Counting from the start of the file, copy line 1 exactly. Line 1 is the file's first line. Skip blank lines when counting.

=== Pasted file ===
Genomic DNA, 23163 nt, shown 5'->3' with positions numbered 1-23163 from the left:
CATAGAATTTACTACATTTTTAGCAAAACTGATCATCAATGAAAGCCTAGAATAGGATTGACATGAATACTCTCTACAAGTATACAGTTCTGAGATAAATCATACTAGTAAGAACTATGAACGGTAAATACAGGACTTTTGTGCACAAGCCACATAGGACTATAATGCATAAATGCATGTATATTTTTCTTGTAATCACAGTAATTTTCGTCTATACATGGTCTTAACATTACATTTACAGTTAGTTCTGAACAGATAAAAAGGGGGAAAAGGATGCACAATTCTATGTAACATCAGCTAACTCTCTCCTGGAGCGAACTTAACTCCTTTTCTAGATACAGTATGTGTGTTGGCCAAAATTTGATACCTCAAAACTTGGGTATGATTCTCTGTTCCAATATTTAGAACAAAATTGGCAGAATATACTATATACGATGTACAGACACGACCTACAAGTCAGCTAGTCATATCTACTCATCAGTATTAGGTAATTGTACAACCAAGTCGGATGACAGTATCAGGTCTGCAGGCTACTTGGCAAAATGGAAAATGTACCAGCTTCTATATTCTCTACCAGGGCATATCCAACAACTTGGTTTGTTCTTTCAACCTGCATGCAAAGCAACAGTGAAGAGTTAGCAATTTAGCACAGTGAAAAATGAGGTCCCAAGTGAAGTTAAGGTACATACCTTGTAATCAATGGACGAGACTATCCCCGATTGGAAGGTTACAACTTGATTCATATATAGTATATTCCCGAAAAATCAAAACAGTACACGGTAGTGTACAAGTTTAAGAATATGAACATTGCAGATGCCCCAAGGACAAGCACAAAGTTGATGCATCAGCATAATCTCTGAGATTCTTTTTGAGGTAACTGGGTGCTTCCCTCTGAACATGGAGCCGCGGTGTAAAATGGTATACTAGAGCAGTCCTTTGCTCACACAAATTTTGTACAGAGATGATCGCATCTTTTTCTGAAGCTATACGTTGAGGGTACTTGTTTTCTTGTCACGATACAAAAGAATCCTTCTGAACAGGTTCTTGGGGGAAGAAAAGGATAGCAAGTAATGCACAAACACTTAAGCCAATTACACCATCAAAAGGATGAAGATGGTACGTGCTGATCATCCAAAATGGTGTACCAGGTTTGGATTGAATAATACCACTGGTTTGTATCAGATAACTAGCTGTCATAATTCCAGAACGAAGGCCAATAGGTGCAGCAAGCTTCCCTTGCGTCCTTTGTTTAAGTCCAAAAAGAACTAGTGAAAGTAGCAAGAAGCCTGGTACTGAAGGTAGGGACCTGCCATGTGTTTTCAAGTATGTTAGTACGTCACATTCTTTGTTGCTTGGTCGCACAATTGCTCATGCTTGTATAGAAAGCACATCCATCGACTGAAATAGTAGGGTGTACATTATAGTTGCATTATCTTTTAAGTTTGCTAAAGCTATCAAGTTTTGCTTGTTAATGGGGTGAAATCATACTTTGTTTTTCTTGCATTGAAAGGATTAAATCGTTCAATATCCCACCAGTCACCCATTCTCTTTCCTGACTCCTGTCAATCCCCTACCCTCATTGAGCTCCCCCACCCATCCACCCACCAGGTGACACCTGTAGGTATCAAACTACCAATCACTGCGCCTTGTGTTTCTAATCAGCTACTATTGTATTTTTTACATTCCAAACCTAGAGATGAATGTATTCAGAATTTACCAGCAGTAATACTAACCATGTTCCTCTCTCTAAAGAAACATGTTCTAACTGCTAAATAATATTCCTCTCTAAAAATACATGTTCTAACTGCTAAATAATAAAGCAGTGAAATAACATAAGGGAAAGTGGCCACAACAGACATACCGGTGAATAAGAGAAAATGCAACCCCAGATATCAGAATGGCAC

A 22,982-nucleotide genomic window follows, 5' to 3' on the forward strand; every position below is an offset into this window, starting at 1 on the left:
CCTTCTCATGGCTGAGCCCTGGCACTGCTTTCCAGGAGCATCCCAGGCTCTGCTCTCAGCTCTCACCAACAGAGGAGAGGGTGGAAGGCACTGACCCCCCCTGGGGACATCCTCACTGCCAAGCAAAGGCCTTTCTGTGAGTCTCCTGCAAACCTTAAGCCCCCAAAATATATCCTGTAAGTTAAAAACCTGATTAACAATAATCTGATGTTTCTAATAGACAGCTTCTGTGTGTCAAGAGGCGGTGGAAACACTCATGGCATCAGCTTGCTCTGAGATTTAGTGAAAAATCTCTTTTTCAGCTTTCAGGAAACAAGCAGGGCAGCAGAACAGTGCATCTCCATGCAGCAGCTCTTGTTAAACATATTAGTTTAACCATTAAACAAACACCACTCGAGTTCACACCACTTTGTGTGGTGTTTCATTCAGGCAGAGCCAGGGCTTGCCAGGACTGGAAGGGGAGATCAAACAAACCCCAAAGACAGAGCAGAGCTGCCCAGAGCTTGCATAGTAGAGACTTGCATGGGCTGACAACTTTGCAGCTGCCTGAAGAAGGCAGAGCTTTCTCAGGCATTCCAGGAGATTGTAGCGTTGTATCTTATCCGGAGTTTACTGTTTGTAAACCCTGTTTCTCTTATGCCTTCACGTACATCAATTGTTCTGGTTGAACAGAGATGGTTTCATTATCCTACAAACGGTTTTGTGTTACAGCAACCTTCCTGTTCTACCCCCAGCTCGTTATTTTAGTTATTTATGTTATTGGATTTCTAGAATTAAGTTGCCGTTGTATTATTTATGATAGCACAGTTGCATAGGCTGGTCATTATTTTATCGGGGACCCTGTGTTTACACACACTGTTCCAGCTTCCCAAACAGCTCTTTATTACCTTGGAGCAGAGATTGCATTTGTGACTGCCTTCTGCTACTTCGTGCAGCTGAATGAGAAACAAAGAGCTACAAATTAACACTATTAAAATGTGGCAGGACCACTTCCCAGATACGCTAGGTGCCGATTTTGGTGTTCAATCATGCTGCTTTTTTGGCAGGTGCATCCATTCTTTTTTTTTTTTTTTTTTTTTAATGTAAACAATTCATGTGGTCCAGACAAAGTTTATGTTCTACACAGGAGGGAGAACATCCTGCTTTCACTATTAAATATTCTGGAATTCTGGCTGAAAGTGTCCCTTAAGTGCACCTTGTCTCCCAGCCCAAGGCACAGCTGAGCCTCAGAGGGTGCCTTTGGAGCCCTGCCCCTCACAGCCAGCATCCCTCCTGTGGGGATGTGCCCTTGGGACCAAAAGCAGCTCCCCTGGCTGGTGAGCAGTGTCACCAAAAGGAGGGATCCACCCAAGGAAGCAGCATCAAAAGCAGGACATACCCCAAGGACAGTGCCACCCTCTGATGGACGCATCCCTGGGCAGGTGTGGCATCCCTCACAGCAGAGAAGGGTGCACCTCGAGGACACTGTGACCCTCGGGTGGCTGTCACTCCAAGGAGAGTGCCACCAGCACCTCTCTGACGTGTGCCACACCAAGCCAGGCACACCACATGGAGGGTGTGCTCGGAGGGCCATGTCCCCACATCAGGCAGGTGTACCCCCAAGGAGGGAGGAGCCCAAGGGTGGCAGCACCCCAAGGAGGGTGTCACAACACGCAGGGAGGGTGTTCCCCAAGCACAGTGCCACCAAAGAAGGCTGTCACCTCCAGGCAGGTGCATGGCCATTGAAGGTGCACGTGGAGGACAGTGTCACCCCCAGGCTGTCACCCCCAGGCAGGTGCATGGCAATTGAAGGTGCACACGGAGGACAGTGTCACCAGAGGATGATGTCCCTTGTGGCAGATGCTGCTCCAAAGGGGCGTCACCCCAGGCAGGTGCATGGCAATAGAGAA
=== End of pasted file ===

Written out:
Genomic DNA, 23163 nt, shown 5'->3' with positions numbered 1-23163 from the left: